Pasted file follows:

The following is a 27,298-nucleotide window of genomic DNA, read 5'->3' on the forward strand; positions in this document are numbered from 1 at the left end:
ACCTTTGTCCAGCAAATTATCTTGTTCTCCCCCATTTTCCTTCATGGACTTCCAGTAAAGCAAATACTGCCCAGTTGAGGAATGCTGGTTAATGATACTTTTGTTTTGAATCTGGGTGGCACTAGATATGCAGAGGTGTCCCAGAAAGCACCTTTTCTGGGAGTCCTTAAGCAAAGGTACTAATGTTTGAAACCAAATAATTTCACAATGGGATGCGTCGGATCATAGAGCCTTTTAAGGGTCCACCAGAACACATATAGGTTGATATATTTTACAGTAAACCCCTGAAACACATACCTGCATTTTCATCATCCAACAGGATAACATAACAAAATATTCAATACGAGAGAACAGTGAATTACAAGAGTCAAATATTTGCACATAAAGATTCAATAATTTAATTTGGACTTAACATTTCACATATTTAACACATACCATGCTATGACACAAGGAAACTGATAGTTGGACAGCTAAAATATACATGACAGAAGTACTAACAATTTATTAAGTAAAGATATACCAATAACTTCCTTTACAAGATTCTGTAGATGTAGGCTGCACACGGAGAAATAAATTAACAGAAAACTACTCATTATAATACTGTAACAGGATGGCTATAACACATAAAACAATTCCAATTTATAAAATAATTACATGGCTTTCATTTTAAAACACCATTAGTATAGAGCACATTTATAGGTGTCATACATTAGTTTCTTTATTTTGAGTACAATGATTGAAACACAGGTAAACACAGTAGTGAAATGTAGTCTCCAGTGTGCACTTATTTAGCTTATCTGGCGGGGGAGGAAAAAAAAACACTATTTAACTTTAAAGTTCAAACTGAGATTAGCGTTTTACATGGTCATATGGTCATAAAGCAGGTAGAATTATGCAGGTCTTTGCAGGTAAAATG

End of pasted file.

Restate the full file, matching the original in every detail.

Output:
The following is a 27,298-nucleotide window of genomic DNA, read 5'->3' on the forward strand; positions in this document are numbered from 1 at the left end:
ACCTTTGTCCAGCAAATTATCTTGTTCTCCCCCATTTTCCTTCATGGACTTCCAGTAAAGCAAATACTGCCCAGTTGAGGAATGCTGGTTAATGATACTTTTGTTTTGAATCTGGGTGGCACTAGATATGCAGAGGTGTCCCAGAAAGCACCTTTTCTGGGAGTCCTTAAGCAAAGGTACTAATGTTTGAAACCAAATAATTTCACAATGGGATGCGTCGGATCATAGAGCCTTTTAAGGGTCCACCAGAACACATATAGGTTGATATATTTTACAGTAAACCCCTGAAACACATACCTGCATTTTCATCATCCAACAGGATAACATAACAAAATATTCAATACGAGAGAACAGTGAATTACAAGAGTCAAATATTTGCACATAAAGATTCAATAATTTAATTTGGACTTAACATTTCACATATTTAACACATACCATGCTATGACACAAGGAAACTGATAGTTGGACAGCTAAAATATACATGACAGAAGTACTAACAATTTATTAAGTAAAGATATACCAATAACTTCCTTTACAAGATTCTGTAGATGTAGGCTGCACACGGAGAAATAAATTAACAGAAAACTACTCATTATAATACTGTAACAGGATGGCTATAACACATAAAACAATTCCAATTTATAAAATAATTACATGGCTTTCATTTTAAAACACCATTAGTATAGAGCACATTTATAGGTGTCATACATTAGTTTCTTTATTTTGAGTACAATGATTGAAACACAGGTAAACACAGTAGTGAAATGTAGTCTCCAGTGTGCACTTATTTAGCTTATCTGGCGGGGGAGGAAAAAAAAACACTATTTAACTTTAAAGTTCAAACTGAGATTAGCGTTTTACATGGTCATATGGTCATAAAGCAGGTAGAATTATGCAGGTCTTTGCAGGTAAAATG